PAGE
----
Currently, polymerase chain reaction technology is used to determine microRNA signatures, which requires extraction of the microRNA from blood or other biological fluid and reverse transcription or amplification of the microRNA. PCR provides relative values. By contrast, the process developed at IUPUI is simpler, quantitative, more sensitive and highly specific even when two different microRNAs vary in a single position. The study demonstrated that the IUPUI nanotechnology-enabled sensor is as good as if not better than the most advanced PCR in detection and quantification of microRNA.

Here’s a link to and a citation for the paper,

Label-Free Nanoplasmonic-Based Short Noncoding RNA Sensing at Attomolar Concentrations Allows for Quantitative and Highly Specific Assay of MicroRNA-10b in Biological Fluids and Circulating Exosomes by Gayatri K. Joshi, Samantha Deitz-McElyea, Thakshila Liyanage, Katie Lawrence, Sonali Mali, Rajesh Sardar*, and Murray Korc. ACS Nano, Article ASAP DOI: 10.1021/acsnano.5b04527 Publication Date (Web): October 7, 2015

This is an open access paper.

The researchers have provided this illustration of gold nanoprisms,

Caption: Indiana University-Purdue University Indianapolis researchers have developed a novel, low-cost, nanotechnology-enabled reusable sensor for which a patent application has been filed. Credit: Department of Chemistry and Chemical Biology, School of Science, Indiana University-Purdue University Indianapolis

# Nano-alchemy: silver nanoparticles that look like and act like gold

This work on ‘nano-alchemy’ comes out of the King Abduhllah University of Science and Technology (KAUST) according to a Sept. 22, 2015 article by Lisa Zynga for phys.org (Note: A link has been removed),

In an act of “nano-alchemy,” scientists have synthesized a silver (Ag) nanocluster that is virtually identical to a gold (Au) nanocluster. On the outside, the silver nanocluster has a golden yellow color, and on the inside, its chemical structure and properties also closely mimic those of its gold counterpart. The work shows that it may be possible to create silver nanoparticles that look and behave like gold despite underlying differences between the two elements, and could lead to creating similar analogues between other pairs of elements.

“In some aspects, this is very similar to alchemy, but we call it ‘nano-alchemy,'” Bakr [Osman Bakr, Associate Professor of Materials Science and Engineering at King Abdullah University of Science and Technology (KAUST) in Saudi Arabia] told Phys.org. “When we first encountered the optical spectrum of the silver nanocluster, we thought that we may have inadvertently switched the chemical reagents for silver with gold, and ended up with gold nanoparticles instead. But repeated synthesis and measurements proved that the clusters were indeed silver and yet show properties akin to gold. It was really surprising to us as scientists to find not only similarities in the color and optical properties, but also the X-ray structure.”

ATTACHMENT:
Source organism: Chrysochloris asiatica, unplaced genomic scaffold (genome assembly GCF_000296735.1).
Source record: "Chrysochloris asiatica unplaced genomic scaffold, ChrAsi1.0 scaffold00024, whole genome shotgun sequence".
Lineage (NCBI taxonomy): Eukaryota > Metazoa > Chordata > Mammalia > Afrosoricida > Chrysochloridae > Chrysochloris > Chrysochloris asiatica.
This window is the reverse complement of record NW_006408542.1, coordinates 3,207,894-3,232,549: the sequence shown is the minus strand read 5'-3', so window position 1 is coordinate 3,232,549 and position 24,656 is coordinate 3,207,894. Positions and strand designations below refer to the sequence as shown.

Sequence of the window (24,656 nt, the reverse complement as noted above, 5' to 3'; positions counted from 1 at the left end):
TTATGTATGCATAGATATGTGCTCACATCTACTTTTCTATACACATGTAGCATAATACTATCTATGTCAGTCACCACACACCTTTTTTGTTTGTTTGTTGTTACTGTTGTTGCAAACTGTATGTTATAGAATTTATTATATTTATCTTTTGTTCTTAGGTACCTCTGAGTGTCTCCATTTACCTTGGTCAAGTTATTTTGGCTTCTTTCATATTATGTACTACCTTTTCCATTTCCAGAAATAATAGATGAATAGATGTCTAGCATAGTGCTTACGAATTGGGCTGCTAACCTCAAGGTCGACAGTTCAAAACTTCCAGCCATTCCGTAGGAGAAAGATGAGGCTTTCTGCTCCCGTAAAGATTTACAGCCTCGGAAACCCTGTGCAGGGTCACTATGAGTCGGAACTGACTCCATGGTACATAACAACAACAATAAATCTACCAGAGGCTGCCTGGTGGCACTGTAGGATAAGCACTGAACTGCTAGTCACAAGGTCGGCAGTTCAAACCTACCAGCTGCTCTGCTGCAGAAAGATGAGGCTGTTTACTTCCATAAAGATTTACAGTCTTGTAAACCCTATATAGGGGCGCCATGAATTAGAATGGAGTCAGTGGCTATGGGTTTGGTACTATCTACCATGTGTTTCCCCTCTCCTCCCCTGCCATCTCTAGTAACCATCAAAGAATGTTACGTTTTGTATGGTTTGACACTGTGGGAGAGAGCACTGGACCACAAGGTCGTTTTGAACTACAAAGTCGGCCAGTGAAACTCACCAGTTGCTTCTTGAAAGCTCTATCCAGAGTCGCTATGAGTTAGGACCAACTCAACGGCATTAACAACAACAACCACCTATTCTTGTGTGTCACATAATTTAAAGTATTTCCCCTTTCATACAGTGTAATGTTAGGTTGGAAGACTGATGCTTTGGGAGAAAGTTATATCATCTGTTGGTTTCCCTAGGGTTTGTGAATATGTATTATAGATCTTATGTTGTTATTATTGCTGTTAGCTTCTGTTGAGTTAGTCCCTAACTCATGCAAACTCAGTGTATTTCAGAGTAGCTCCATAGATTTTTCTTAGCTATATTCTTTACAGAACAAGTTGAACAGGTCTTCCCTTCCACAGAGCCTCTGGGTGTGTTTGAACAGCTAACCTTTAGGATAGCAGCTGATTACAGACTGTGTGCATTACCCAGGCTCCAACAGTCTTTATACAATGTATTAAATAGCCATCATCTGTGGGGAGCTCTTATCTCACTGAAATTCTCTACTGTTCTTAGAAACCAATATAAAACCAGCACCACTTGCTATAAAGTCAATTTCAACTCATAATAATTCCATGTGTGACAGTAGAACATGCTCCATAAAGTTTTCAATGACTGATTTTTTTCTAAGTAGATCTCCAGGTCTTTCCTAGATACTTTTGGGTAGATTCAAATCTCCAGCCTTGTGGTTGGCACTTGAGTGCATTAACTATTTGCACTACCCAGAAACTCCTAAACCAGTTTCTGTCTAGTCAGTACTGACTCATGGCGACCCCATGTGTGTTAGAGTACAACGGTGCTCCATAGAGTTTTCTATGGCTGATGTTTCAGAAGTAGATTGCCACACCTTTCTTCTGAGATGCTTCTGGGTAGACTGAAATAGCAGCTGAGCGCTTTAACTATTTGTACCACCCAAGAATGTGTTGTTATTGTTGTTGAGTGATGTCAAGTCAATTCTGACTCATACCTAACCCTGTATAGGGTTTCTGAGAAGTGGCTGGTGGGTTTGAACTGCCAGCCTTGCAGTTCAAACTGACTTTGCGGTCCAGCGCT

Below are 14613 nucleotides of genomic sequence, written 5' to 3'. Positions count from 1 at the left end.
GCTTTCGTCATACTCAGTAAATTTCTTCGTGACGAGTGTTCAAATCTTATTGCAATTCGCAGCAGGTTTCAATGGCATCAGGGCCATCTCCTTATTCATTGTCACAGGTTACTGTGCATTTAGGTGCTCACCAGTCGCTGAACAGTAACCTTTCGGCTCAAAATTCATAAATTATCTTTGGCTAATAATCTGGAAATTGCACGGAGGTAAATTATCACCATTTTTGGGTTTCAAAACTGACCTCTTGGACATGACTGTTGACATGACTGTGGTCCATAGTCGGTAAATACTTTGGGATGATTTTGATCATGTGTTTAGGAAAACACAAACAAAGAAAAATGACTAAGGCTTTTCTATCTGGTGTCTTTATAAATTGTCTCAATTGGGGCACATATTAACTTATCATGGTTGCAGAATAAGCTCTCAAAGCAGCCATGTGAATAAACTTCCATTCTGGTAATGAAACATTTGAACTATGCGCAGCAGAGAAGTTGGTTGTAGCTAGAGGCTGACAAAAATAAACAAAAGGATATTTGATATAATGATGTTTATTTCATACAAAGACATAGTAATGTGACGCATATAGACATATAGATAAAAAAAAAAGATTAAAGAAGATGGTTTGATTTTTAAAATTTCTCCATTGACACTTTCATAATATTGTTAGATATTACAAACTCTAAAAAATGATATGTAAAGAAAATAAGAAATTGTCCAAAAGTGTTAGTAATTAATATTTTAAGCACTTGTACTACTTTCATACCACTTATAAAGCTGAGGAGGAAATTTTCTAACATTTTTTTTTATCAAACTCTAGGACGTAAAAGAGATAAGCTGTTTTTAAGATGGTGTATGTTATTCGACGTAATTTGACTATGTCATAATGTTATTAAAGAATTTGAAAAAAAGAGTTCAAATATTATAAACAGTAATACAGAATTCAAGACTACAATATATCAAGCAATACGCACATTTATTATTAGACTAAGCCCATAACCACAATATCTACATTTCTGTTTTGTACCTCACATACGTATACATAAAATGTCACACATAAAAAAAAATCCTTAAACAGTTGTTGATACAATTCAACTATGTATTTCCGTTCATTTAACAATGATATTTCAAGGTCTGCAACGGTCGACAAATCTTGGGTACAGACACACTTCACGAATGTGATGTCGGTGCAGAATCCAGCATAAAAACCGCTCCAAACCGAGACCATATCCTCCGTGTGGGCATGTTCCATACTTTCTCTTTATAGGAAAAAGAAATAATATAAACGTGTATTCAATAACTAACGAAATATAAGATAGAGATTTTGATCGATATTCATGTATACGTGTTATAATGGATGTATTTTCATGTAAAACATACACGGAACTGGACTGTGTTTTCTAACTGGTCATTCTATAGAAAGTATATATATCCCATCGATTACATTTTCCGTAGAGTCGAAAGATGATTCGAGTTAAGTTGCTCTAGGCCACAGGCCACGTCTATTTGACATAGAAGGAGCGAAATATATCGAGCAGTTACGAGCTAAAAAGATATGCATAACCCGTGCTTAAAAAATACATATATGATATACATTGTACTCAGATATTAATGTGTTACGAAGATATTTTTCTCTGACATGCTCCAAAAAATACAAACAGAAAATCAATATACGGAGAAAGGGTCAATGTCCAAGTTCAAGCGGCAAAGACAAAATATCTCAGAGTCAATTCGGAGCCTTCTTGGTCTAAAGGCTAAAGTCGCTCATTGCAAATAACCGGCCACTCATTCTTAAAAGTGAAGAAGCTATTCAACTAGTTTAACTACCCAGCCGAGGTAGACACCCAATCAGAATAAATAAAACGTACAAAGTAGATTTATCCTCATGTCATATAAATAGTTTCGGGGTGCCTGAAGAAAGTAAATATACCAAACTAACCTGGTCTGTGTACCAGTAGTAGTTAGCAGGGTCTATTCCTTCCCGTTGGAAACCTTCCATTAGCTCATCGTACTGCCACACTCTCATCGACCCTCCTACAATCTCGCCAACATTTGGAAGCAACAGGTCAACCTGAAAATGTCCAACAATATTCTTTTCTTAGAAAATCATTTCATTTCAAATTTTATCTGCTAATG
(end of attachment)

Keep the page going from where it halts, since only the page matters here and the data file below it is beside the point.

In their study, the researchers performed tests demonstrating that the silver and gold nanoclusters have very similar optical properties. Typically, silver nanoclusters are brown or red in color, but this one looks just like gold because it emits light at almost the same wavelength (around 675 nm) as gold. The golden color can be explained by the fact that both nanoclusters have virtually identical crystal structures.

The question naturally arises: why are these silver and gold nanoclusters so similar, when individual atoms of silver and gold are very different, in terms of their optical and structural properties? As Bakr explained, the answer may have to do with the fact that, although larger in size, the nanoclusters behave like “superatoms” in the sense that their electrons orbit the entire nanocluster as if it were a single giant atom. These superatomic orbitals in the silver and gold nanoclusters are very similar, and, in general, an atom’s electron configuration contributes significantly to its properties.

Here’s one of the images used to illustrate Zynga’s article and the paper published by the American Chemical Society,

(Left) Optical properties of the silver and gold nanoclusters, with the inset showing photographs of the actual color of the synthesized nanoclusters. The graph shows the absorption (solid lines) and normalized emission (dotted lines) spectra. (Right) Various representations of the X-ray structure of the silver nanocluster. Credit: Joshi, et al. ©2015 American Chemical Society

I encourage you to read Zynga’s article in its entirety. For the more technically inclined, here’s a link to and a citation for the researchers’ paper,

[Ag25(SR)18]: The “Golden” Silver Nanoparticle by Chakra P. Joshi, Megalamane S. Bootharaju, Mohammad J. Alhilaly, and Osman M. Bakr.J. Am. Chem. Soc., 2015, 137 (36), pp 11578–11581 DOI: 10.1021/jacs.5b07088 Publication Date (Web): August 31, 2015